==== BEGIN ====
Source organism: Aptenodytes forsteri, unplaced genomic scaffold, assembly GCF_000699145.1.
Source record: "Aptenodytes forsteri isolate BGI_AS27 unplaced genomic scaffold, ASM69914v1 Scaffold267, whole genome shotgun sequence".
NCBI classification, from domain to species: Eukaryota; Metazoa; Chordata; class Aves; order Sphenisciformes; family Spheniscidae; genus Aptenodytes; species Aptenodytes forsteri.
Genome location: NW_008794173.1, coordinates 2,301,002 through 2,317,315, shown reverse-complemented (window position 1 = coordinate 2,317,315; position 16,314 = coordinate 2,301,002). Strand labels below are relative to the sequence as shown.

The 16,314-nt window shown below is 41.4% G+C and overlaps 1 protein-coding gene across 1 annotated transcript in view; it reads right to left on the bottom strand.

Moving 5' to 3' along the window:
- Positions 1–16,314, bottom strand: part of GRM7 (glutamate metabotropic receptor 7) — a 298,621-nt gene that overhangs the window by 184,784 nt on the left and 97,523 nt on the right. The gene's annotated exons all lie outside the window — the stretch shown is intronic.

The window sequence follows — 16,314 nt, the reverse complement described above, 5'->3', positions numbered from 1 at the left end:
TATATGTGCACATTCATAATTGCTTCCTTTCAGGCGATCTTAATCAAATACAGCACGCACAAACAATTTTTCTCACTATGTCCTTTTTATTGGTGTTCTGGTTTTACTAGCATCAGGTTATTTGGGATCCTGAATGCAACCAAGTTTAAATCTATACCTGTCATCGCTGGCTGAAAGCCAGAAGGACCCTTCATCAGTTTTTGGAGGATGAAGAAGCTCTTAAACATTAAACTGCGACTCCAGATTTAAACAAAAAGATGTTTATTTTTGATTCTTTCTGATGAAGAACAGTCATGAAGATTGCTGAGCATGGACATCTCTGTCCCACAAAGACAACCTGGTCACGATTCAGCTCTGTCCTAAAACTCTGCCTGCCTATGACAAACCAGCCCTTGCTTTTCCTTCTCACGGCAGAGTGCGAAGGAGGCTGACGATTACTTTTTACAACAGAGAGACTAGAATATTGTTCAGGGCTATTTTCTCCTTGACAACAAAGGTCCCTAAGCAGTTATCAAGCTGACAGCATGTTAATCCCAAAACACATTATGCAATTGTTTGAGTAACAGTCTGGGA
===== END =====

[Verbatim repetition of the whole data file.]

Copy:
Source organism: Aptenodytes forsteri, unplaced genomic scaffold, assembly GCF_000699145.1.
Source record: "Aptenodytes forsteri isolate BGI_AS27 unplaced genomic scaffold, ASM69914v1 Scaffold267, whole genome shotgun sequence".
NCBI classification, from domain to species: Eukaryota; Metazoa; Chordata; class Aves; order Sphenisciformes; family Spheniscidae; genus Aptenodytes; species Aptenodytes forsteri.
Genome location: NW_008794173.1, coordinates 2,301,002 through 2,317,315, shown reverse-complemented (window position 1 = coordinate 2,317,315; position 16,314 = coordinate 2,301,002). Strand labels below are relative to the sequence as shown.

The 16,314-nt window shown below is 41.4% G+C and overlaps 1 protein-coding gene across 1 annotated transcript in view; it reads right to left on the bottom strand.

Moving 5' to 3' along the window:
- Positions 1–16,314, bottom strand: part of GRM7 (glutamate metabotropic receptor 7) — a 298,621-nt gene that overhangs the window by 184,784 nt on the left and 97,523 nt on the right. The gene's annotated exons all lie outside the window — the stretch shown is intronic.

The window sequence follows — 16,314 nt, the reverse complement described above, 5'->3', positions numbered from 1 at the left end:
TATATGTGCACATTCATAATTGCTTCCTTTCAGGCGATCTTAATCAAATACAGCACGCACAAACAATTTTTCTCACTATGTCCTTTTTATTGGTGTTCTGGTTTTACTAGCATCAGGTTATTTGGGATCCTGAATGCAACCAAGTTTAAATCTATACCTGTCATCGCTGGCTGAAAGCCAGAAGGACCCTTCATCAGTTTTTGGAGGATGAAGAAGCTCTTAAACATTAAACTGCGACTCCAGATTTAAACAAAAAGATGTTTATTTTTGATTCTTTCTGATGAAGAACAGTCATGAAGATTGCTGAGCATGGACATCTCTGTCCCACAAAGACAACCTGGTCACGATTCAGCTCTGTCCTAAAACTCTGCCTGCCTATGACAAACCAGCCCTTGCTTTTCCTTCTCACGGCAGAGTGCGAAGGAGGCTGACGATTACTTTTTACAACAGAGAGACTAGAATATTGTTCAGGGCTATTTTCTCCTTGACAACAAAGGTCCCTAAGCAGTTATCAAGCTGACAGCATGTTAATCCCAAAACACATTATGCAATTGTTTGAGTAACAGTCTGGGA